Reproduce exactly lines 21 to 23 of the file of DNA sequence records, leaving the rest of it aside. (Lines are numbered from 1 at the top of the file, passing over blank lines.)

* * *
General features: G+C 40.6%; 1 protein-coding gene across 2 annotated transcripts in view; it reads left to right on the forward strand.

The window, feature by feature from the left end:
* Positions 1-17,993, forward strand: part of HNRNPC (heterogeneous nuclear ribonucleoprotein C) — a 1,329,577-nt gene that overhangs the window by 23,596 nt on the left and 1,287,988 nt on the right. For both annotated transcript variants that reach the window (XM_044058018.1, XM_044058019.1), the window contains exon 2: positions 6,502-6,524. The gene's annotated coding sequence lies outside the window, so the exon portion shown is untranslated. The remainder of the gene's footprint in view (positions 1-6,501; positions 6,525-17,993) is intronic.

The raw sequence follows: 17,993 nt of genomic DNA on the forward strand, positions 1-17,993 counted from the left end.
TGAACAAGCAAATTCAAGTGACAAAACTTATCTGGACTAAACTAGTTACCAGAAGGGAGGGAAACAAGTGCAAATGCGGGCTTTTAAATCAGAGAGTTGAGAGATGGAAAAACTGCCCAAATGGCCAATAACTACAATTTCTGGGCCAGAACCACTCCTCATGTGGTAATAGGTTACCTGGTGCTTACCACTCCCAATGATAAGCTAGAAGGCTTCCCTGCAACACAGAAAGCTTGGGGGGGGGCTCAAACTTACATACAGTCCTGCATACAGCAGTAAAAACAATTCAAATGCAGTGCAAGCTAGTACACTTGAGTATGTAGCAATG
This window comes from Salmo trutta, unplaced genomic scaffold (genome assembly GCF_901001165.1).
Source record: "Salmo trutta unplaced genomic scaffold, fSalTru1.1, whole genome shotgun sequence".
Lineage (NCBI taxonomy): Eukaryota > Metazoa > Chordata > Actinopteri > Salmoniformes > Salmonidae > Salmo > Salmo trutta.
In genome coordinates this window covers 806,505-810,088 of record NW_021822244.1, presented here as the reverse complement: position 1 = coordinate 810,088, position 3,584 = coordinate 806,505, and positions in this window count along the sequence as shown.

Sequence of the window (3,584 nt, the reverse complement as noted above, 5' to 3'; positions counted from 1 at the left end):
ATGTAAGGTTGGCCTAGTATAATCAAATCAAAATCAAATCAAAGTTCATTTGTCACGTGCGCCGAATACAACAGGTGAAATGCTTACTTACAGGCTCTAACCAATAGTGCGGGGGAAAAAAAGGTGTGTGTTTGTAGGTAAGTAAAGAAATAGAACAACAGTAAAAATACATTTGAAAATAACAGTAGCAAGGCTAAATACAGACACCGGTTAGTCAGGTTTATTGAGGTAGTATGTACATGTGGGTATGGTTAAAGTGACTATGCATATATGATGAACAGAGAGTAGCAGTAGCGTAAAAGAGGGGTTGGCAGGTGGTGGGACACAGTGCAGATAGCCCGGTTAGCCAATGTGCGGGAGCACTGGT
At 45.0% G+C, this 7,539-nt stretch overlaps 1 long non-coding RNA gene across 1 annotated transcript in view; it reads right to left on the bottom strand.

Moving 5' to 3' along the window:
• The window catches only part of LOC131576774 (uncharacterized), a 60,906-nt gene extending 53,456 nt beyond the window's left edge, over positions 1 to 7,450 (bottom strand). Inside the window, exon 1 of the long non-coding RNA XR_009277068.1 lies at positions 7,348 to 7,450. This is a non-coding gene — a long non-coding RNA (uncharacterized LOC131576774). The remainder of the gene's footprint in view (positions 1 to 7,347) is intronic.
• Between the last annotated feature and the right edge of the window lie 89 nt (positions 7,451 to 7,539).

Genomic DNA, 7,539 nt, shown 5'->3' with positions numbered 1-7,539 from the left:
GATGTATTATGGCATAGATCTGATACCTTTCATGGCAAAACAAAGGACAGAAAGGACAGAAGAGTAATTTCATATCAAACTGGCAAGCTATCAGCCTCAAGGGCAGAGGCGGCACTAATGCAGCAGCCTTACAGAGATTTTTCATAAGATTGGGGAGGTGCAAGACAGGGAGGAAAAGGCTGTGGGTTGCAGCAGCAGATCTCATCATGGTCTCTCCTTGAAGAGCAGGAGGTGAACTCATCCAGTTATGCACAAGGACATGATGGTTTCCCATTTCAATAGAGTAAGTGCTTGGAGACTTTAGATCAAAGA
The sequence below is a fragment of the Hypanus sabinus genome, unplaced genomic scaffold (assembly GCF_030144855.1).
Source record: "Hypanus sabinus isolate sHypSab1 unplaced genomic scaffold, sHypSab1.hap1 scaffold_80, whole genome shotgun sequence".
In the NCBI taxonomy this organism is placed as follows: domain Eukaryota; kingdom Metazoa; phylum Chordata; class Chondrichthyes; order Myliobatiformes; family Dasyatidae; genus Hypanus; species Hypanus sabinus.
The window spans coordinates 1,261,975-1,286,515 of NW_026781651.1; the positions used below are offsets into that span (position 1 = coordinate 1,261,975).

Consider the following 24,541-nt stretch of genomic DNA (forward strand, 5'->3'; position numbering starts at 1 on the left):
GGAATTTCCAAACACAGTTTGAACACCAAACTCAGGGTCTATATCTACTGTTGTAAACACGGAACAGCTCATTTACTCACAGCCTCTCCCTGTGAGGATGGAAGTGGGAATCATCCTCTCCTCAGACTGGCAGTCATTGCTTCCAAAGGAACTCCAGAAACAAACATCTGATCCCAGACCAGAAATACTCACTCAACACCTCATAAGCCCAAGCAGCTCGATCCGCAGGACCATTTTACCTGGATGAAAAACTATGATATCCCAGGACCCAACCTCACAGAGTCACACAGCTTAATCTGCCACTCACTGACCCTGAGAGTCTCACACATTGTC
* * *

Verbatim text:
The window spans coordinates 1,261,975-1,286,515 of NW_026781651.1; the positions used below are offsets into that span (position 1 = coordinate 1,261,975).

Consider the following 24,541-nt stretch of genomic DNA (forward strand, 5'->3'; position numbering starts at 1 on the left):
GGAATTTCCAAACACAGTTTGAACACCAAACTCAGGGTCTATATCTACTGTTGTAAACACGGAACAGCTCATTTACTCACAGCCTCTCCCTGTGAGGATGGAAGTGGGAATCATCCTCTCCTCAGACTGGCAGTCATTGCTTCCAAAGGAACTCCAGAAACAAACATCTGATCCCAGACCAGAAATACTCACTCAACACCTCATAAGCCCAAGCAGCTCGATCCGCAGGACCATTTTACCTGGATGAAAAACTATGATATCCCAGGACCCAACCTCACAGAGTCACACAGCTTAATCTGCCACTCACTGACCCTGAGAGTCTCACACATTGTC